Acute High Environmental Temperature and Calcium-Estrogen Relationships in the Hen

K. Z. Mahmoud, M. M. Beck, S. E. Scheideler, M. F. Forman, K. P. Anderson, S. D. Kachman

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91 Scopus citations


Much is known about the effects of high environmental temperature (HT) on egg production, but very little is understood about the mechanisms that underlie them. Two experiments were conducted to examine the effects of acute heat stress on circulating estradiol, on calcium uptake by gut tissue, on bone resorption, and on the dynamic relationships between estradiol and calcium in the hen during one ovulatory cycle. In one study, hens were moved individually and randomly into a hot [HT: temperature (T) = 35 C, relative humidity (RH) = 50%; n = 18] or a control, thermoneutral (TN: T = 23 C, RH = 50%; n = 18) environment immediately after a mid-sequence oviposition and brachial vein cannulation. Blood samples (2 mL) were collected every 3 h for 21 h for ionized calcium (Ca2+) and pH determinations and from which aliquots were frozen for 17β-estradiol (E2), total calcium (TCa), and inorganic P analysis. Excreta and urine were assayed for TCa and hydroxyproline (OHPr), respectively. A second study was conducted to determine the effects of HT (T = 35 C, H = 50%, 12 h) vs TN (T = 23 C, RH = 50%, 12 h) on the ability of duodenal cells to take up calcium (CaT). Blood pH and calcium responded to HT as expected (pH increased, Ca2+ decreased, and TCa decreased) and the cyclic pattern of Ca2+ in blood was abolished. The ratio of Ca2+:TCa decreased sharply at approximately the onset of shell calcification in control hens, but in HT hens there was no clear change in the ratio at any point in the cycle. The pattern of E2 typical of hens under normal conditions was significantly depressed in plasma of HT hens. Calcium uptake by duodenal epithelial cells of HT hens was lower than in TN hens. There was a clear inverse correlation between blood Ca2+ and urine OHPr in TN hens (r2 = -73, P = 0.0021) but not in HT hens (r2 = -27, P = 0.32). In addition to alterations in acid-base balance and the status of Ca2+, diminished ability of duodenal cells to transport calcium may be a critical factor in the detrimental effects of heat stress on egg production (numbers), eggshell characteristics, and skeletal integrity often documented in the laying hen.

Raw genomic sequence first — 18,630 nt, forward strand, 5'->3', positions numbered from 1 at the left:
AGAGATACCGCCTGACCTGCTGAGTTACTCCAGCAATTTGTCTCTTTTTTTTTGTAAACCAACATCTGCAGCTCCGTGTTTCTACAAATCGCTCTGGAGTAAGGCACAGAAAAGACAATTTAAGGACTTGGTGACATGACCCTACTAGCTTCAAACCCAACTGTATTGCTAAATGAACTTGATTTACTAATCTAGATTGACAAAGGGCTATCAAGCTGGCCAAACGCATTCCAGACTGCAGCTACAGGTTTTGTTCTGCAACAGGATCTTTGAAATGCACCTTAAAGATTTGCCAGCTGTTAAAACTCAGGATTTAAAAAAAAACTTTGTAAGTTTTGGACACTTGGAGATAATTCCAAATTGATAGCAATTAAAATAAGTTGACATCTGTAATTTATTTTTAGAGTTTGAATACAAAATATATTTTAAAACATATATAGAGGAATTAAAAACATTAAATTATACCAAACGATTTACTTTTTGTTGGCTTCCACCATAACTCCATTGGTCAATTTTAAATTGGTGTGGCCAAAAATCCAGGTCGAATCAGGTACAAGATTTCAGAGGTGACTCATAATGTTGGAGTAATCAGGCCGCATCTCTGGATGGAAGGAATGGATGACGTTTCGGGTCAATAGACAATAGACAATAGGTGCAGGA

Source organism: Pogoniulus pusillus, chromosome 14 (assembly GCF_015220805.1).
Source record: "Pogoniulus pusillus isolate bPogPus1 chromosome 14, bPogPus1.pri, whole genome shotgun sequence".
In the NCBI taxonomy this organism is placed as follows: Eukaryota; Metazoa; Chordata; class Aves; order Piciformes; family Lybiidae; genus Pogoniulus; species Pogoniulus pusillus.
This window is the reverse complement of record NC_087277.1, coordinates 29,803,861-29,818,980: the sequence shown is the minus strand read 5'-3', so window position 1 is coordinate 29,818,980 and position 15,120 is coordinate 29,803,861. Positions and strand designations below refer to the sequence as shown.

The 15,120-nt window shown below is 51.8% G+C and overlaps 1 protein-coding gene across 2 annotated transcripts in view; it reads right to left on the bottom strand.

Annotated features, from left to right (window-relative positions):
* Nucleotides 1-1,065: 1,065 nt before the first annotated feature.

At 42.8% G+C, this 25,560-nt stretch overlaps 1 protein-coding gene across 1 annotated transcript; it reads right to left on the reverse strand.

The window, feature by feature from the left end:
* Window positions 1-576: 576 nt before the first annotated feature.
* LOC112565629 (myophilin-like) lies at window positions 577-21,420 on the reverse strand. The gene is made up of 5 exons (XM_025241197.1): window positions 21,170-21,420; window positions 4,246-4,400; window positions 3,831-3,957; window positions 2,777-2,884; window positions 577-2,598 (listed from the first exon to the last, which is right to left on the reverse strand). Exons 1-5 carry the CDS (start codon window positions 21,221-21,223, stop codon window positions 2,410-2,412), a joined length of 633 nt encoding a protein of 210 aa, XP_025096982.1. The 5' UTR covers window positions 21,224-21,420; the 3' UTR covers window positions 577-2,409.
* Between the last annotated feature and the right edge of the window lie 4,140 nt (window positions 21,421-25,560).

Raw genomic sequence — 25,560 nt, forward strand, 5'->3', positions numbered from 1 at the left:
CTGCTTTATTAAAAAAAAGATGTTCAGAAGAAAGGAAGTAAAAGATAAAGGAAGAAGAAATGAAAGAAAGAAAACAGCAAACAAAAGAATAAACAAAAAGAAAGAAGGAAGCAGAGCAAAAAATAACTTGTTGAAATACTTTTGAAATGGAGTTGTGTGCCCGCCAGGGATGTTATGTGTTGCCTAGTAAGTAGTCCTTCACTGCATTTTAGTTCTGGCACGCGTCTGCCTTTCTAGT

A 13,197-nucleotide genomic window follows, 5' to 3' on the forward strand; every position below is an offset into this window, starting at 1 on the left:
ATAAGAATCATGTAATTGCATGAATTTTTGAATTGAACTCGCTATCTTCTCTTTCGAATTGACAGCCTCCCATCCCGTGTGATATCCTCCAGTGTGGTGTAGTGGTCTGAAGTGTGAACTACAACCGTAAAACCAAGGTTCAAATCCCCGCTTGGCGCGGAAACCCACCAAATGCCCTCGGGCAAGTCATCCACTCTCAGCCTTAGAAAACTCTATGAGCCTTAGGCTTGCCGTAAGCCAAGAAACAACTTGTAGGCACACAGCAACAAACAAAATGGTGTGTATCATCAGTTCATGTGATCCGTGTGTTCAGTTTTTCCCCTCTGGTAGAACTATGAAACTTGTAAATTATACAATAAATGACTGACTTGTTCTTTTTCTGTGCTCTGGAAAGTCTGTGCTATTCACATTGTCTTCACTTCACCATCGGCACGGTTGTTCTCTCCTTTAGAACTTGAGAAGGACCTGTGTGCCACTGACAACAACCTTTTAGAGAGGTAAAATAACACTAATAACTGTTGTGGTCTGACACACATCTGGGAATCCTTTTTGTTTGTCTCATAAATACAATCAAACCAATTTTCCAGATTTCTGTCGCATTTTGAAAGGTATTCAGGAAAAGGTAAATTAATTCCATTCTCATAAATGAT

Original languageEnglish (US)
Pages (from-to)1555-1562
Number of pages8
JournalPoultry science
Issue number12
StatePublished - Dec 1996
Externally publishedYes


  • 17β-estradiol
  • Heat stress
  • Hydroxyproline
  • Ionized calcium
  • Laying hen

ASJC Scopus subject areas

  • Animal Science and Zoology


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